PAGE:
Here we do a brief overview of image-to-image translation and generative adversarial learning.
In this series of articles, we’ll present a Mobile Image-to-Image Translation system based on a Cycle-Consistent Adversarial Networks (CycleGAN). We’ll build a CycleGAN that can perform unpaired image-to-image translation, as well as show you some entertaining yet academically deep examples.
In this project, we’ll use:
We assume that you are familiar with the concepts of Deep Learning as well as with Jupyter Notebooks and TensorFlow. You are welcome to download the project code.
Style transfer is built using image-to-image translation. This technique transfers images from source domain A to target domain B. What does that mean, exactly? To put it succinctly, image-to-image translation lets us take properties from one image and apply them to another image.
Image-to-image translation has has a few interesting (and fun!) applications, such as style transfer that can start with an photo taken in summer and make it look like it was taken in winter, or vice-versa:
Or making horses look like zebras:
Image-to-image translation also powers deep fakes, which let you digitally transplant the face of one person onto another. So if you've ever wondered what it would look like if Luke Skywalker were played by Nicholas Cage, image-to-image translation can help you find it.
Image-to-image translation was first proposed in 2016 in an article titled Image-to-Image Translation with Conditional Adversarial Networks. This process involves pixel-to-pixel translation, hence it was dubbed pix2pix CGAN.
In a nutshell, a GAN can learn to map noise vector z to output image y:
In contrast, a pix2pix CGAN can map an input image x and a noise vector z to another image, y:
The figure below illustrates this concept.
The image above makes it obvious why the model in question is generative, supervised, and controlled (or guided). The model is given an example input image that doesn't necessarily present a complete or understandable image, and an output image or ground truth.
The learning process involves training the CGAN to translate images from domain A (input) to B (output) and vice versa in a controlled way. Hence, if you decide to change the output example image during training, your model will generate images different from the one here. This means that the generated image is guided by the ground truth.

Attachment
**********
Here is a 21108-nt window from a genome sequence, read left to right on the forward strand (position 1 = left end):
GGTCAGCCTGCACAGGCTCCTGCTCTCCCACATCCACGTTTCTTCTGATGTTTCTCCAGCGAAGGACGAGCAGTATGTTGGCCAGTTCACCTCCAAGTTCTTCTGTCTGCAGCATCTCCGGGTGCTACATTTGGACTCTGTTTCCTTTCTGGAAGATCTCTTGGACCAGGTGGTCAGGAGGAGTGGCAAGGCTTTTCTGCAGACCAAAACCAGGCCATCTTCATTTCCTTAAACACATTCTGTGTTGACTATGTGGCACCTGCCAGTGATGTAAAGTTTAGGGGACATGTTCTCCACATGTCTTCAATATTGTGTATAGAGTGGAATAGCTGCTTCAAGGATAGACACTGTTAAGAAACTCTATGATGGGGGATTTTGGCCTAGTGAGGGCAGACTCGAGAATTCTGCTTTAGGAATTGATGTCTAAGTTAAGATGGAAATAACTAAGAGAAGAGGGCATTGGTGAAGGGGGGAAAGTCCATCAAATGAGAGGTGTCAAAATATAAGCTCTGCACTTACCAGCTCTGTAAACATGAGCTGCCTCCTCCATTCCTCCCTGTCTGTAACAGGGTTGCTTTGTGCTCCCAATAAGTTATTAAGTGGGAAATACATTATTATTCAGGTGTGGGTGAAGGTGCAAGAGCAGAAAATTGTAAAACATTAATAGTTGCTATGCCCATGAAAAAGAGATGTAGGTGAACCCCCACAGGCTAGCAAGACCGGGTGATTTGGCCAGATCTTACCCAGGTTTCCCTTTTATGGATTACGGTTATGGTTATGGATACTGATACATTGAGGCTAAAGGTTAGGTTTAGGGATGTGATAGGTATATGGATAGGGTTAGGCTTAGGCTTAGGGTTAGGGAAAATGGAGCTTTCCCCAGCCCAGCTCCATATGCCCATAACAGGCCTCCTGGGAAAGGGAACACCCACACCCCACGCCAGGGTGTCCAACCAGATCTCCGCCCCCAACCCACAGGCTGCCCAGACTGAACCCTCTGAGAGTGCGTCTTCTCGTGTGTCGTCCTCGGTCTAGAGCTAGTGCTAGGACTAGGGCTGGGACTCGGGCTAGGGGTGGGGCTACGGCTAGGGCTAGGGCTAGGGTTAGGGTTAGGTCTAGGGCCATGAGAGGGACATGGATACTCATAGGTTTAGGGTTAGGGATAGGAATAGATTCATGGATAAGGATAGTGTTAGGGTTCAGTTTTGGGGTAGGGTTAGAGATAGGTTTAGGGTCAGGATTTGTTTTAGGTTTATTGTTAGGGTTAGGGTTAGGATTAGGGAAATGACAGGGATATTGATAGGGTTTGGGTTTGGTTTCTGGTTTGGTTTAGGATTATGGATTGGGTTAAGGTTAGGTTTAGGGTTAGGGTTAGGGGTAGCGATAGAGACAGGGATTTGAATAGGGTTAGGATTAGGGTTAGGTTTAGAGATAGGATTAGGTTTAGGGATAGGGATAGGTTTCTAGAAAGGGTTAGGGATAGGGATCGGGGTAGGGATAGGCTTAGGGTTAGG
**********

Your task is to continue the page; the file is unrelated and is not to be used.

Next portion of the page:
Generative Adversarial Learning
As shown in the diagram below, a generative model (a) is a model that can generate new data to be given as input to a discriminative model (b), whose role is to distinguish (or discriminate) between data samples.
A generative adversarial network (GAN) is a neural network that combines the generative and discriminative models to perform one single task: generate new data samples. In recent years, this type of processing has seen a lot of progress, which has improved the performance of generative learning networks and helped them generate better images.
Networks such as Conditional Generative Adversarial Networks (CGAN), Deep Convolutional Generative Adversarial Networks (DCGAN), f-GAN and Wasserstein Generative Adversarial Networks (WGAN) are updated versions of the original GAN, which came out with certain limitations, such as vanishing gradient, poor diversity, and training difficulties.
All of the above models are good. However, the CGAN is more interesting in the context of image-to-image Translation. This is because CGAN offers a way to guide the generated images by introducing into the modeling a conditional variable, y.
CycleGAN in Our Series
Image-to-image translation with a pix2pix CGAN maps images from one domain to another using pixel to pixel mapping, which means that paired images should be available for every image sample. However, pairs of training images are not always available, which makes the task difficult. This motivated researchers to propose a new GAN-based network that offers unpaired image-to-image translation.
This network was presented in 2017, and it was called Unpaired Image-to-Image Translation using Cycle-Consistent Adversarial Networks (CycleGAN). This network presents a novel approach for mapping images from domain X to domain Y, with no need for paired image examples. Hence, using this network you can transform cats to dogs, male faces to female faces, and so on.
This approach inspired people to develop very interesting and entertaining applications, such as season translation, style transfer, gender to gender translation, face swapping by FaceApp, and — the latest one — animating photos of deceased people by DeepNostalgia. We’ll use the unpaired image approach in our series.
In the next article, we’ll discuss the CycleGAN architecture and explain how each architectural component can be implemented. Stay tuned!
Dr. Helwan is a machine learning and medical image analysis enthusiast.
His research interests include but not limited to Machine and deep learning in medicine, Medical computational intelligence, Biomedical image processing, and Biomedical engineering and systems.